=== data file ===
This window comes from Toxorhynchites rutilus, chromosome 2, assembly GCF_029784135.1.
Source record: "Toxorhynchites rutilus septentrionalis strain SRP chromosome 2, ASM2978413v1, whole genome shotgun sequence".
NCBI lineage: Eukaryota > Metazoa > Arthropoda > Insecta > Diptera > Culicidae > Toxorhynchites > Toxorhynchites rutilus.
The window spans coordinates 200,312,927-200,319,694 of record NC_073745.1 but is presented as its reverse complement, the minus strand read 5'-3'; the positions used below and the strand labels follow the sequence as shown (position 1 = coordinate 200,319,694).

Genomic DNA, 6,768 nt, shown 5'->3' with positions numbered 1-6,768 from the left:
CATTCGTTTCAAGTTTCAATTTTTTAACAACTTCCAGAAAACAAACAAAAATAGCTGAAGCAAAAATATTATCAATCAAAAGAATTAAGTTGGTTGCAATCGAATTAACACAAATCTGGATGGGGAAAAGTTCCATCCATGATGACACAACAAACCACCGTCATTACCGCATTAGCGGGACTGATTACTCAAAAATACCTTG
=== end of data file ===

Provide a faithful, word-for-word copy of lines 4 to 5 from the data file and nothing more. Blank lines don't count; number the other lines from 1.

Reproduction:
The window spans coordinates 200,312,927-200,319,694 of record NC_073745.1 but is presented as its reverse complement, the minus strand read 5'-3'; the positions used below and the strand labels follow the sequence as shown (position 1 = coordinate 200,319,694).

Genomic DNA, 6,768 nt, shown 5'->3' with positions numbered 1-6,768 from the left: